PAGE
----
“What’s important now is keeping pressure on the supervisors to make sure a review panel is enacted and they develop some timeline policy for handling these situations.”
— Jeff Stewart, best friend of John Geer who witnessed his death
It was over before it began. Neither prosecution nor defense gave opening statements in former Fairfax County Police Officer Adam Torres’ trial for the August 2013 murder of Springfield resident John Geer. Instead on Monday, April 18, Torres pleaded guilty to felony involuntary manslaughter for the August 2013 incident.
Police had responded to a call that day from Geer’s live-in girlfriend Maura Harrington that he was throwing her belongings out of the house. Torres and another officer talked with Geer for 40 minutes before Torres fired, hitting him in the chest.
Torres claimed Geer suddenly lowered his hands, making him think Geer was reaching for a gun.
Harrington and Geer lived together for more than 20 years and had two teenage daughters. Harrington had told Geer that she was moving out.
The Sunday before the trial was set to begin, Commonwealth’s Attorney Raymond F. Morrogh said Torres’ attorneys contacted him with the plea offer. Morrogh then spoke with Harrington, the family’s attorney Michael Lieberman and Geer’s parents.
With the deal, Torres would serve 12 months in jail, getting credit for the eight months already served. Being a convicted felon would prevent him from owning a firearm or becoming a police officer again, a priority for Harrington and her daughters, Morrogh said.
Geer’s mother was “vehemently opposed to any agreement,” Morrogh said, adding that she “wants a life sentence.”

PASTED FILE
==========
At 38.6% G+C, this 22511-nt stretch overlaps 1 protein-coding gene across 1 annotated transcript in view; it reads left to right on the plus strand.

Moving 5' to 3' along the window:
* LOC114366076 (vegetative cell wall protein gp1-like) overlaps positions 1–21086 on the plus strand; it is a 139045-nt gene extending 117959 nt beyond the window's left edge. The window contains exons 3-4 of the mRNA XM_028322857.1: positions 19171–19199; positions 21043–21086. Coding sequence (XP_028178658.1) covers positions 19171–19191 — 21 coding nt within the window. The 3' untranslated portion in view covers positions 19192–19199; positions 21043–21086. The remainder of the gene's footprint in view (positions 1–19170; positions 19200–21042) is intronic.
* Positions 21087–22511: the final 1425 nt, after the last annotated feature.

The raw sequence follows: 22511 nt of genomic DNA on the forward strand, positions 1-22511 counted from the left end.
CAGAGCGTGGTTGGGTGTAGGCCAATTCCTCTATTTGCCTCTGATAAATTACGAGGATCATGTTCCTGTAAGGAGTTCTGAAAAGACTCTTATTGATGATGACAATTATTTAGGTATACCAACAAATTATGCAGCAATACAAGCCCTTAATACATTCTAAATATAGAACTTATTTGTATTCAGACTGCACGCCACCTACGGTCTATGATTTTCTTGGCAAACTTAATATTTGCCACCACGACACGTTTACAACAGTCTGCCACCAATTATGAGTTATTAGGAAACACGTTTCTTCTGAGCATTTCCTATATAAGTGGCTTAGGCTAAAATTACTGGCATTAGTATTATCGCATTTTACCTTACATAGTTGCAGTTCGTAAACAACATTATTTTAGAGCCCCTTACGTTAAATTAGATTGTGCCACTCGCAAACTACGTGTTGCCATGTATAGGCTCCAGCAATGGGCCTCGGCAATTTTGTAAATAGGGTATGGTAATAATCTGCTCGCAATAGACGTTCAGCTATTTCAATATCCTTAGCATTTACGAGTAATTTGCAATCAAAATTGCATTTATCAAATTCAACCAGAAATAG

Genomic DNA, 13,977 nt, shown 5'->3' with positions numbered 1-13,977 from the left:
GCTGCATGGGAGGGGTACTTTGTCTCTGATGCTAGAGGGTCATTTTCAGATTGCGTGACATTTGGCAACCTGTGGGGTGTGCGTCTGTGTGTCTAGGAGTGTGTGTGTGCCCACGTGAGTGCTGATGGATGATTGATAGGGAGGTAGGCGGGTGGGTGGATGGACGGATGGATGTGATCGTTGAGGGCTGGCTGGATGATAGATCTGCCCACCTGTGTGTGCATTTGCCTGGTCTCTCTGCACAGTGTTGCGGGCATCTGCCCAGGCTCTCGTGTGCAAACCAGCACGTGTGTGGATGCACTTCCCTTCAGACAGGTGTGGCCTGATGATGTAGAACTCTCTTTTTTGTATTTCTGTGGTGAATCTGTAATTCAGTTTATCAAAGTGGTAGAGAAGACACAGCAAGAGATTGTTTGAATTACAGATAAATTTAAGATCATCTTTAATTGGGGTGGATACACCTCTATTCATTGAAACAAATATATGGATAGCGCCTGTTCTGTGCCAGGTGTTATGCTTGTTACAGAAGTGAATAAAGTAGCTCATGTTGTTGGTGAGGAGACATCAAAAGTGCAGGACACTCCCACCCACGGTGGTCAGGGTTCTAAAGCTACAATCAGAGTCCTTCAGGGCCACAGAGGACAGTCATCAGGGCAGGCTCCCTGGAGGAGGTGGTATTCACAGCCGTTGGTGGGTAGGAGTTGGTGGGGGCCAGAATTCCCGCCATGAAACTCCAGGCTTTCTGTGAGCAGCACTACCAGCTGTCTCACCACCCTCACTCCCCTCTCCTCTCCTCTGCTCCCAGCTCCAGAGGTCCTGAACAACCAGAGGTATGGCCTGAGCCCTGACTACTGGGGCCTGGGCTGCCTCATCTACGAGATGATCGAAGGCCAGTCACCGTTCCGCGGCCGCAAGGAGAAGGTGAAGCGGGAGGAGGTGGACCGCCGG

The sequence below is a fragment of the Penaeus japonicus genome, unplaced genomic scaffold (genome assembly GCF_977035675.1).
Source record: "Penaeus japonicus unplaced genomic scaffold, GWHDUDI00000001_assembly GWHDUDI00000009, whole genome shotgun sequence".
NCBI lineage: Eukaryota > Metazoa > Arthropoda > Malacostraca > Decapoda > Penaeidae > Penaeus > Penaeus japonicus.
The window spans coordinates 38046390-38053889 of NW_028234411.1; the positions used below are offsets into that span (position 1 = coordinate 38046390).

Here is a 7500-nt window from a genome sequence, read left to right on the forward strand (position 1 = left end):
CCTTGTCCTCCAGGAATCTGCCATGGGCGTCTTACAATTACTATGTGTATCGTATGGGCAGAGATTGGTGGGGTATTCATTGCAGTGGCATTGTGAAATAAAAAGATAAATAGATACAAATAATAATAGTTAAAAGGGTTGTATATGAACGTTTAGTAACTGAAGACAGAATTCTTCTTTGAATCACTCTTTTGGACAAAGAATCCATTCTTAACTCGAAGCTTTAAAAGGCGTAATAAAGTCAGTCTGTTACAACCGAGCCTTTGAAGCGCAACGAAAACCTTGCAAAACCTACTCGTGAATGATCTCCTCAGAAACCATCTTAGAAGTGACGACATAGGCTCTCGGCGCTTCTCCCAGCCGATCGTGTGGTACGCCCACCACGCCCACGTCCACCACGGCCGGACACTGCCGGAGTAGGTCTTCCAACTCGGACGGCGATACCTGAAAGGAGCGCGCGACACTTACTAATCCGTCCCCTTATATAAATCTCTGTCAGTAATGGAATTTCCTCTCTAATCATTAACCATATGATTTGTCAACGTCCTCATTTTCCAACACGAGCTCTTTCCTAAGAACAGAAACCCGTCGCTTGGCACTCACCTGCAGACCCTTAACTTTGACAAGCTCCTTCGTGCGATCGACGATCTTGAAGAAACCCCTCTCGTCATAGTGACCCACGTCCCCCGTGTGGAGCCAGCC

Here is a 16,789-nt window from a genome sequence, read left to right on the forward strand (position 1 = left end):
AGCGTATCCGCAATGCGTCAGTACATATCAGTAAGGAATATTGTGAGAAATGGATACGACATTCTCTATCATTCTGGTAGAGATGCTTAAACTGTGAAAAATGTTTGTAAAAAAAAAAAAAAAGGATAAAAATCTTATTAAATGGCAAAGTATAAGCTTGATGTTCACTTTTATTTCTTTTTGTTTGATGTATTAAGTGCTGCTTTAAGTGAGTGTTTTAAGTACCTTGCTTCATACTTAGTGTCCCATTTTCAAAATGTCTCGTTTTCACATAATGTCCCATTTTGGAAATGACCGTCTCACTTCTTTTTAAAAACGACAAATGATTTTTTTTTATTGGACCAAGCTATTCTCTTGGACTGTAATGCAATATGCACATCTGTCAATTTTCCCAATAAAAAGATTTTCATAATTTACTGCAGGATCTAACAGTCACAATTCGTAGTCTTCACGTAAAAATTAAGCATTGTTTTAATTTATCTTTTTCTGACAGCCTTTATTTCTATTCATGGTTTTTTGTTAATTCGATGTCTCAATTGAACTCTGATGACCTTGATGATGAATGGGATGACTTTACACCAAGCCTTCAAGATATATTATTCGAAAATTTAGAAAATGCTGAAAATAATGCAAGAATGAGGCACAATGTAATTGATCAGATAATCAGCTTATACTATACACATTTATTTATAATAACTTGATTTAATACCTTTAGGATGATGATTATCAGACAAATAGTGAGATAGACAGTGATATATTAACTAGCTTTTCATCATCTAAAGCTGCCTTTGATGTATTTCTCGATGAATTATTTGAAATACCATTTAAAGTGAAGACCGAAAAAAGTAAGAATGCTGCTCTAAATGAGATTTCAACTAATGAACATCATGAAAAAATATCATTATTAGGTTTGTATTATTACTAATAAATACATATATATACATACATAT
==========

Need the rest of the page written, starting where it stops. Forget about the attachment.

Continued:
The sentencing is set for June 24, at which point the judge may accept or amend the length of Torres’ sentence, or reject the plea altogether. If that happens, Morrogh said, the case would go to trial with a different judge. Torres is the first Fairfax County Police Officer in the history of the department to be charged in a shooting death.
“It’s certainly not an ideal or perfect situation,” Morrogh said during a press conference following the hearing, outside the Fairfax Courthouse. “My role is to get as much justice as I can, for victims and family.”
Morrogh said Harrington was concerned about defense plans to call Geer’s 19-year-old daughter — who was at a neighbor’s house at the time of the shooting — to testify about her father’s past actions and character.
Morrogh also said the defense had an expert lined up to argue that Torres acted reasonably given the situation. “I thought we had real good evidence on where his hands were,” Morrogh said, but “those are the kinds of things that can muddy the waters,” for a jury.
“I weighed it all, this is my decision and I stand by it,” Morrogh said.
IN A PHONE INTERVIEW, Lieberman said he was pleased Morrogh went with the plea deal. He said many prosecutors turn them down, but it can be difficult to get a felony conviction in cases like this with a police officer involved.
Lieberman said the family was also thinking of Torres’ wife and children in accepting the plea. He supplied a statement from Geer’s daughters in which they say, “Whatever his faults, Torres’ wife and children did not murder our father, and it would be wrong to hurt them just to allay our own anger and pain. Robbing other children of time with their father would only make us complicit in another wrong.”
The daughters cite the Fairfax County Board of Supervisors and Police Department, bodies which withheld details of their father’s shooting from them for 17 months. That included personnel files and accounts of Torres having a history of outbursts and marital stress.
Until a $12 million wrongful death case brought by the Geer family forcing the release of information, Fairfax County Police stood by policy they said kept them from releasing Torres’ name or many other details of the shooting while investigations into the incident were ongoing.